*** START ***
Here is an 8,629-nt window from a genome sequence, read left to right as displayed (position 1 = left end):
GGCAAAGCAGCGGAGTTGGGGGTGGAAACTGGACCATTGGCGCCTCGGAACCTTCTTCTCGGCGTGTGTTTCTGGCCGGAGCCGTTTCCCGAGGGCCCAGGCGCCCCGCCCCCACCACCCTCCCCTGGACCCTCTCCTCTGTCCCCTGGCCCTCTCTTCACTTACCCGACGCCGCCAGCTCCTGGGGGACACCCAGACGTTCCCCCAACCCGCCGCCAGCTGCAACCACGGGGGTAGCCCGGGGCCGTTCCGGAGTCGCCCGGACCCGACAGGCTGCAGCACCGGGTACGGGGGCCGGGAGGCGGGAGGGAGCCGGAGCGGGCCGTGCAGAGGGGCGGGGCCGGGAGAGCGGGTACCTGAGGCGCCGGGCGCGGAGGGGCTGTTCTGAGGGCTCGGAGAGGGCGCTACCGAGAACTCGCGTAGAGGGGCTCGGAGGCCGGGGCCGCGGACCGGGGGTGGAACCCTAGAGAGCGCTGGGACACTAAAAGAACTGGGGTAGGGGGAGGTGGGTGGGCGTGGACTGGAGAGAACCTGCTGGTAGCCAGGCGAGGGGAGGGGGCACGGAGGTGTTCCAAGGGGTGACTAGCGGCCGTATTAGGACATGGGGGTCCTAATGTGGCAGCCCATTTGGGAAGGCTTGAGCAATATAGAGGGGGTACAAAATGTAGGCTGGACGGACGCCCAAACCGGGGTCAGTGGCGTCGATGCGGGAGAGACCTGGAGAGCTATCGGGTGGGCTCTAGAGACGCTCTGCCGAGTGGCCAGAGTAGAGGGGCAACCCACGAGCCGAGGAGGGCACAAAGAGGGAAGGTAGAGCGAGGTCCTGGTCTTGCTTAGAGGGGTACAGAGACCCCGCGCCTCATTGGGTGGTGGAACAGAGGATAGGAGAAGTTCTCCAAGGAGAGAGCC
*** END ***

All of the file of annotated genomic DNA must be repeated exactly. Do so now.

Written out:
Here is an 8,629-nt window from a genome sequence, read left to right as displayed (position 1 = left end):
GGCAAAGCAGCGGAGTTGGGGGTGGAAACTGGACCATTGGCGCCTCGGAACCTTCTTCTCGGCGTGTGTTTCTGGCCGGAGCCGTTTCCCGAGGGCCCAGGCGCCCCGCCCCCACCACCCTCCCCTGGACCCTCTCCTCTGTCCCCTGGCCCTCTCTTCACTTACCCGACGCCGCCAGCTCCTGGGGGACACCCAGACGTTCCCCCAACCCGCCGCCAGCTGCAACCACGGGGGTAGCCCGGGGCCGTTCCGGAGTCGCCCGGACCCGACAGGCTGCAGCACCGGGTACGGGGGCCGGGAGGCGGGAGGGAGCCGGAGCGGGCCGTGCAGAGGGGCGGGGCCGGGAGAGCGGGTACCTGAGGCGCCGGGCGCGGAGGGGCTGTTCTGAGGGCTCGGAGAGGGCGCTACCGAGAACTCGCGTAGAGGGGCTCGGAGGCCGGGGCCGCGGACCGGGGGTGGAACCCTAGAGAGCGCTGGGACACTAAAAGAACTGGGGTAGGGGGAGGTGGGTGGGCGTGGACTGGAGAGAACCTGCTGGTAGCCAGGCGAGGGGAGGGGGCACGGAGGTGTTCCAAGGGGTGACTAGCGGCCGTATTAGGACATGGGGGTCCTAATGTGGCAGCCCATTTGGGAAGGCTTGAGCAATATAGAGGGGGTACAAAATGTAGGCTGGACGGACGCCCAAACCGGGGTCAGTGGCGTCGATGCGGGAGAGACCTGGAGAGCTATCGGGTGGGCTCTAGAGACGCTCTGCCGAGTGGCCAGAGTAGAGGGGCAACCCACGAGCCGAGGAGGGCACAAAGAGGGAAGGTAGAGCGAGGTCCTGGTCTTGCTTAGAGGGGTACAGAGACCCCGCGCCTCATTGGGTGGTGGAACAGAGGATAGGAGAAGTTCTCCAAGGAGAGAGCC